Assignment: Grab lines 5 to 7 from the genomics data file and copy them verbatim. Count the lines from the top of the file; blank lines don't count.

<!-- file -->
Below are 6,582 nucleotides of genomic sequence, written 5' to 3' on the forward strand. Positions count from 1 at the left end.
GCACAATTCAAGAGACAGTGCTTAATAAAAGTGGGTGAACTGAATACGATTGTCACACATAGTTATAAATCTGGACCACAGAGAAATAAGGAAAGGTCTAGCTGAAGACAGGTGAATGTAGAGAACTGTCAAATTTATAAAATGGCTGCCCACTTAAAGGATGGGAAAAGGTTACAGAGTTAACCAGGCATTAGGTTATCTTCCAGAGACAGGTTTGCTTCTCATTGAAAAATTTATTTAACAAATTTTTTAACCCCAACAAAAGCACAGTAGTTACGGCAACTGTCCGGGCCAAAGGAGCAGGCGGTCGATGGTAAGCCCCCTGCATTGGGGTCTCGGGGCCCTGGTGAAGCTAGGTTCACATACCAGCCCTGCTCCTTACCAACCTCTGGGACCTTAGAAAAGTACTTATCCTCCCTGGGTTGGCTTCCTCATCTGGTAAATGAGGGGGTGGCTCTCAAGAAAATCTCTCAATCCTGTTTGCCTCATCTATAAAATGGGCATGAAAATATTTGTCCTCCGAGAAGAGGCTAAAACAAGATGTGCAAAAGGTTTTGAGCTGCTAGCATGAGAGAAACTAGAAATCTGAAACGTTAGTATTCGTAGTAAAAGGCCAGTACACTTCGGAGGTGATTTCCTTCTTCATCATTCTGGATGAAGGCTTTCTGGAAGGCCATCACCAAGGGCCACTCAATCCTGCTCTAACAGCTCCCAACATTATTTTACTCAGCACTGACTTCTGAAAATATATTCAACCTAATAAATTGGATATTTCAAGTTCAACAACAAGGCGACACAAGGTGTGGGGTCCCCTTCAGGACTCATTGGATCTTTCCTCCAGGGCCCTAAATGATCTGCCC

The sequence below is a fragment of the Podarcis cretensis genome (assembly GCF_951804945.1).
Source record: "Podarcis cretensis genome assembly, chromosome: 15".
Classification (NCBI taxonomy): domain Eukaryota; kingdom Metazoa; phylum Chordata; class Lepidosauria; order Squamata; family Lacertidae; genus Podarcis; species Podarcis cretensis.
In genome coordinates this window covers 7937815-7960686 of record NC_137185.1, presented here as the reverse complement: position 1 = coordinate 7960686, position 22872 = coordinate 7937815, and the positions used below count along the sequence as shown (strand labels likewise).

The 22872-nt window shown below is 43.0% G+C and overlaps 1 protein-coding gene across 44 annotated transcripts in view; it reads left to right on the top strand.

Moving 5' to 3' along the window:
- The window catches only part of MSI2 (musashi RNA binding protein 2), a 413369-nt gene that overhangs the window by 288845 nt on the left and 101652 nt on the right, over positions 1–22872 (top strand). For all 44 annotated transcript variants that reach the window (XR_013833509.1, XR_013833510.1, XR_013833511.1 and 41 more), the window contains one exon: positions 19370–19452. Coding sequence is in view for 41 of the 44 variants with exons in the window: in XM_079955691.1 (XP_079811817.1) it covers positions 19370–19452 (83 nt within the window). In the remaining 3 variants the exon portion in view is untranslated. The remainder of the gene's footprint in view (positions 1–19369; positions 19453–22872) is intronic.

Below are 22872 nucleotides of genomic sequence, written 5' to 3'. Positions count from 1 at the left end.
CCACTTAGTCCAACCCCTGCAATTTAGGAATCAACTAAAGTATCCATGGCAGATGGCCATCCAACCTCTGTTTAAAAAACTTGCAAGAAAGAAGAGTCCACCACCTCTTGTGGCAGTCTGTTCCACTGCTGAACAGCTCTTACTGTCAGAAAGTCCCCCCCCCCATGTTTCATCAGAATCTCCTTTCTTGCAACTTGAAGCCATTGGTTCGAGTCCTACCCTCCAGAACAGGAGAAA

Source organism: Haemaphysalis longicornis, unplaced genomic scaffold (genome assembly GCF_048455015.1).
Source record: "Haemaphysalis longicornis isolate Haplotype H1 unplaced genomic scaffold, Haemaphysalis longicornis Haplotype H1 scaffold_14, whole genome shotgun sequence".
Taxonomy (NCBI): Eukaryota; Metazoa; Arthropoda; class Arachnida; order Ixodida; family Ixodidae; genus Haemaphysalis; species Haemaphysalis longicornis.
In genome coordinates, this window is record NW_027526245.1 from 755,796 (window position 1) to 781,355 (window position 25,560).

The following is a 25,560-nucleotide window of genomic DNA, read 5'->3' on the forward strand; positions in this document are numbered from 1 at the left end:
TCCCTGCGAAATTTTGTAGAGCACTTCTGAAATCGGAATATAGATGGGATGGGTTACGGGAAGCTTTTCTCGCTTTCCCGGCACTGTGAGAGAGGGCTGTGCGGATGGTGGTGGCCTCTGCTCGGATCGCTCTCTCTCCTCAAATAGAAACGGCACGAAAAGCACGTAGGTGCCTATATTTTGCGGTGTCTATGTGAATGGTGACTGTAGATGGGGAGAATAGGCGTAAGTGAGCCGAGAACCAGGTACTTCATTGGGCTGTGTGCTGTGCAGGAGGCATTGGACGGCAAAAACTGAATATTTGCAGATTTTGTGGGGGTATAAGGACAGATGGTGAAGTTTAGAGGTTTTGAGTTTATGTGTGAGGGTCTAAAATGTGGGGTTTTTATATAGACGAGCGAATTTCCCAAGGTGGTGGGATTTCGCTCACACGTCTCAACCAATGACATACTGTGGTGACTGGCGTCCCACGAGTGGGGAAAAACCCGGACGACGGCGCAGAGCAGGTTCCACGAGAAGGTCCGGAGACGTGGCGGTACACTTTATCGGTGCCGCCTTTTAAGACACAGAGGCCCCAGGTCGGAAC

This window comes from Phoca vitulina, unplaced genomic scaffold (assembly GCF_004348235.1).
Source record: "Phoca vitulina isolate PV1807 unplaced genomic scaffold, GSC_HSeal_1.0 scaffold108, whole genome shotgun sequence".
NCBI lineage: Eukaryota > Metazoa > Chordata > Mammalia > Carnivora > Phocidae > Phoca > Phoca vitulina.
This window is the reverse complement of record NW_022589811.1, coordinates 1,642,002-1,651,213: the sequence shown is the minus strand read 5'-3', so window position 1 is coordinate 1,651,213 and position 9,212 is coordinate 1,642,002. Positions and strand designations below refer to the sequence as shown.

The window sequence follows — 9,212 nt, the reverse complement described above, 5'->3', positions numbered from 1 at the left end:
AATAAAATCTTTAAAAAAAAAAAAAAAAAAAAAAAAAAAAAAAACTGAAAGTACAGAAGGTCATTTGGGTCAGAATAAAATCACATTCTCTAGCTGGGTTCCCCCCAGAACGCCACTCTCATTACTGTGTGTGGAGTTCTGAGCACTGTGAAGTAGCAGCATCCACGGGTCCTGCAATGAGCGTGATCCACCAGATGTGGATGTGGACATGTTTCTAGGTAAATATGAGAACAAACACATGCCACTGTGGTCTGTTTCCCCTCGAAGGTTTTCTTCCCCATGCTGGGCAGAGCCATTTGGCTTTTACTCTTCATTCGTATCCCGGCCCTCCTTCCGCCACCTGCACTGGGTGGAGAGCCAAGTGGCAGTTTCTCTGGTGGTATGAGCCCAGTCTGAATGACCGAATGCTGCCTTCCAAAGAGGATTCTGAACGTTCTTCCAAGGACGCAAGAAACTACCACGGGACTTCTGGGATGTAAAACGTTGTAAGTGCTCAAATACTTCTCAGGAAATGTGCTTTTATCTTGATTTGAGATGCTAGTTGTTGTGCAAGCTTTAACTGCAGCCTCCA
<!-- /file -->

Classification (NCBI taxonomy): domain Eukaryota; kingdom Metazoa; phylum Chordata; class Lepidosauria; order Squamata; family Lacertidae; genus Podarcis; species Podarcis cretensis.
In genome coordinates this window covers 7937815-7960686 of record NC_137185.1, presented here as the reverse complement: position 1 = coordinate 7960686, position 22872 = coordinate 7937815, and the positions used below count along the sequence as shown (strand labels likewise).

The 22872-nt window shown below is 43.0% G+C and overlaps 1 protein-coding gene across 44 annotated transcripts in view; it reads left to right on the top strand.